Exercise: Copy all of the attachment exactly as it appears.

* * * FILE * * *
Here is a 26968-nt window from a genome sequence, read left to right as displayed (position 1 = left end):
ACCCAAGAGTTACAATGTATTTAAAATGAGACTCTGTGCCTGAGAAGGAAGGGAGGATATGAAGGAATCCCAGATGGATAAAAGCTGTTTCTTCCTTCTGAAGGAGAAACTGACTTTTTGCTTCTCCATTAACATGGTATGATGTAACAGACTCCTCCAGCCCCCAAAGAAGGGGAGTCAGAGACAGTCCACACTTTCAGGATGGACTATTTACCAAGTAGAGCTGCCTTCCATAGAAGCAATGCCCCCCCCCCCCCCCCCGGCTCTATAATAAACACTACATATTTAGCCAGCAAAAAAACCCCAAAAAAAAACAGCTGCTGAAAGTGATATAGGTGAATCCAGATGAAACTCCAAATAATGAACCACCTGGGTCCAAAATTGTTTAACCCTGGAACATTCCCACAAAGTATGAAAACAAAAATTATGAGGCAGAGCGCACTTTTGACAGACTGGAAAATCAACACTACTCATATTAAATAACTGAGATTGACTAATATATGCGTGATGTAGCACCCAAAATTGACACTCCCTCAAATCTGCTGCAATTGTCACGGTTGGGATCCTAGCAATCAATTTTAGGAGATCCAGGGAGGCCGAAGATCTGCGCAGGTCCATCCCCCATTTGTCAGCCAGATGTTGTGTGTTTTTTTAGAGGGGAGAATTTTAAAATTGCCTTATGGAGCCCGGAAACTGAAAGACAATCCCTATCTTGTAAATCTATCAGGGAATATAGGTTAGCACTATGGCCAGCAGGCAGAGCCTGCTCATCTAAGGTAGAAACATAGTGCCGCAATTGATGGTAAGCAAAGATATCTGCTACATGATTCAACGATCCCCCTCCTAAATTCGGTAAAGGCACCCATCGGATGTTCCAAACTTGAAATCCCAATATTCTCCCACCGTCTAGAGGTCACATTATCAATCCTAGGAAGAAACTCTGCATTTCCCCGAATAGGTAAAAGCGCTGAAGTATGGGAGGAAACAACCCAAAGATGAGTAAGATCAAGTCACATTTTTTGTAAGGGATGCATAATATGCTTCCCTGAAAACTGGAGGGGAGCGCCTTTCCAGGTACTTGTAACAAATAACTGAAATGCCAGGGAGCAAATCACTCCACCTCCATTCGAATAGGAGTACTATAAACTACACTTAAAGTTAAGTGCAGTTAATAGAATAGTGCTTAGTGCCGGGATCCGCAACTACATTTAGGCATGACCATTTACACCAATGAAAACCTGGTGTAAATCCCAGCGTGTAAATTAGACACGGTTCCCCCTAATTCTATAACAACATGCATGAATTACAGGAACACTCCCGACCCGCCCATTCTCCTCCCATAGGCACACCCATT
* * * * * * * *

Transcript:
Here is a 26968-nt window from a genome sequence, read left to right as displayed (position 1 = left end):
ACCCAAGAGTTACAATGTATTTAAAATGAGACTCTGTGCCTGAGAAGGAAGGGAGGATATGAAGGAATCCCAGATGGATAAAAGCTGTTTCTTCCTTCTGAAGGAGAAACTGACTTTTTGCTTCTCCATTAACATGGTATGATGTAACAGACTCCTCCAGCCCCCAAAGAAGGGGAGTCAGAGACAGTCCACACTTTCAGGATGGACTATTTACCAAGTAGAGCTGCCTTCCATAGAAGCAATGCCCCCCCCCCCCCCCCCGGCTCTATAATAAACACTACATATTTAGCCAGCAAAAAAACCCCAAAAAAAAACAGCTGCTGAAAGTGATATAGGTGAATCCAGATGAAACTCCAAATAATGAACCACCTGGGTCCAAAATTGTTTAACCCTGGAACATTCCCACAAAGTATGAAAACAAAAATTATGAGGCAGAGCGCACTTTTGACAGACTGGAAAATCAACACTACTCATATTAAATAACTGAGATTGACTAATATATGCGTGATGTAGCACCCAAAATTGACACTCCCTCAAATCTGCTGCAATTGTCACGGTTGGGATCCTAGCAATCAATTTTAGGAGATCCAGGGAGGCCGAAGATCTGCGCAGGTCCATCCCCCATTTGTCAGCCAGATGTTGTGTGTTTTTTTAGAGGGGAGAATTTTAAAATTGCCTTATGGAGCCCGGAAACTGAAAGACAATCCCTATCTTGTAAATCTATCAGGGAATATAGGTTAGCACTATGGCCAGCAGGCAGAGCCTGCTCATCTAAGGTAGAAACATAGTGCCGCAATTGATGGTAAGCAAAGATATCTGCTACATGATTCAACGATCCCCCTCCTAAATTCGGTAAAGGCACCCATCGGATGTTCCAAACTTGAAATCCCAATATTCTCCCACCGTCTAGAGGTCACATTATCAATCCTAGGAAGAAACTCTGCATTTCCCCGAATAGGTAAAAGCGCTGAAGTATGGGAGGAAACAACCCAAAGATGAGTAAGATCAAGTCACATTTTTTGTAAGGGATGCATAATATGCTTCCCTGAAAACTGGAGGGGAGCGCCTTTCCAGGTACTTGTAACAAATAACTGAAATGCCAGGGAGCAAATCACTCCACCTCCATTCGAATAGGAGTACTATAAACTACACTTAAAGTTAAGTGCAGTTAATAGAATAGTGCTTAGTGCCGGGATCCGCAACTACATTTAGGCATGACCATTTACACCAATGAAAACCTGGTGTAAATCCCAGCGTGTAAATTAGACACGGTTCCCCCTAATTCTATAACAACATGCATGAATTACAGGAACACTCCCGACCCGCCCATTCTCCTCCCATAGGCACACCCATT